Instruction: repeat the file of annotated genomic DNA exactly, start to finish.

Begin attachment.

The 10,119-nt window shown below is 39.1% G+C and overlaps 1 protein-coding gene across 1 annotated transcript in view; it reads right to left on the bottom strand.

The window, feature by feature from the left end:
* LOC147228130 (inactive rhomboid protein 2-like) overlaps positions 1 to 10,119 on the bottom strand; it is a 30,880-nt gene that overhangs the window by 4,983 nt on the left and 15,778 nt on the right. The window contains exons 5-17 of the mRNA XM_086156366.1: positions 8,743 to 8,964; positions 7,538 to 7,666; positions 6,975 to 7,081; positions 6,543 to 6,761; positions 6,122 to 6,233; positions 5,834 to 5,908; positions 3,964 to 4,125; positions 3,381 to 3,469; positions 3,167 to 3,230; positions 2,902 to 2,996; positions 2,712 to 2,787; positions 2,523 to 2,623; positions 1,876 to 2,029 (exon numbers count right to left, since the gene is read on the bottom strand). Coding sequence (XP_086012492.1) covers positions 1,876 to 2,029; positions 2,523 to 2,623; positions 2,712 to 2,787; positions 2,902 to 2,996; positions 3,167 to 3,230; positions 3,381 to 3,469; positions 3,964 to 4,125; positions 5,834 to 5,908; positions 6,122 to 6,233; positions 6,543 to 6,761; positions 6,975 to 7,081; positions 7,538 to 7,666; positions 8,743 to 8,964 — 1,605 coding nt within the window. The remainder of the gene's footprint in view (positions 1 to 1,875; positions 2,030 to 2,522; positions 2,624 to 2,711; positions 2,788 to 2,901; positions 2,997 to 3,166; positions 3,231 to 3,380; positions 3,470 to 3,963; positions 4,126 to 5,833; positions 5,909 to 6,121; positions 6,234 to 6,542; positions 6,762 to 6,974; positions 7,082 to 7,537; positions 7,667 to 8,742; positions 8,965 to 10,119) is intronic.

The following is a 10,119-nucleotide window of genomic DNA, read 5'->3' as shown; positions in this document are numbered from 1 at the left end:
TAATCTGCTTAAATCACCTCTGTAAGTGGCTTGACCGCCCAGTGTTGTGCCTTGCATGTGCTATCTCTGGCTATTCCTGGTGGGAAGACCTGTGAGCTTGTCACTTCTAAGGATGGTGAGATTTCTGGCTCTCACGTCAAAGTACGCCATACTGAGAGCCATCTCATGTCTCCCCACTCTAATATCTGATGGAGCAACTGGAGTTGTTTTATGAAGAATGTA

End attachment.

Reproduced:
The 10,119-nt window shown below is 39.1% G+C and overlaps 1 protein-coding gene across 1 annotated transcript in view; it reads right to left on the bottom strand.

The window, feature by feature from the left end:
* LOC147228130 (inactive rhomboid protein 2-like) overlaps positions 1 to 10,119 on the bottom strand; it is a 30,880-nt gene that overhangs the window by 4,983 nt on the left and 15,778 nt on the right. The window contains exons 5-17 of the mRNA XM_086156366.1: positions 8,743 to 8,964; positions 7,538 to 7,666; positions 6,975 to 7,081; positions 6,543 to 6,761; positions 6,122 to 6,233; positions 5,834 to 5,908; positions 3,964 to 4,125; positions 3,381 to 3,469; positions 3,167 to 3,230; positions 2,902 to 2,996; positions 2,712 to 2,787; positions 2,523 to 2,623; positions 1,876 to 2,029 (exon numbers count right to left, since the gene is read on the bottom strand). Coding sequence (XP_086012492.1) covers positions 1,876 to 2,029; positions 2,523 to 2,623; positions 2,712 to 2,787; positions 2,902 to 2,996; positions 3,167 to 3,230; positions 3,381 to 3,469; positions 3,964 to 4,125; positions 5,834 to 5,908; positions 6,122 to 6,233; positions 6,543 to 6,761; positions 6,975 to 7,081; positions 7,538 to 7,666; positions 8,743 to 8,964 — 1,605 coding nt within the window. The remainder of the gene's footprint in view (positions 1 to 1,875; positions 2,030 to 2,522; positions 2,624 to 2,711; positions 2,788 to 2,901; positions 2,997 to 3,166; positions 3,231 to 3,380; positions 3,470 to 3,963; positions 4,126 to 5,833; positions 5,909 to 6,121; positions 6,234 to 6,542; positions 6,762 to 6,974; positions 7,082 to 7,537; positions 7,667 to 8,742; positions 8,965 to 10,119) is intronic.

The following is a 10,119-nucleotide window of genomic DNA, read 5'->3' as shown; positions in this document are numbered from 1 at the left end:
TAATCTGCTTAAATCACCTCTGTAAGTGGCTTGACCGCCCAGTGTTGTGCCTTGCATGTGCTATCTCTGGCTATTCCTGGTGGGAAGACCTGTGAGCTTGTCACTTCTAAGGATGGTGAGATTTCTGGCTCTCACGTCAAAGTACGCCATACTGAGAGCCATCTCATGTCTCCCCACTCTAATATCTGATGGAGCAACTGGAGTTGTTTTATGAAGAATGTA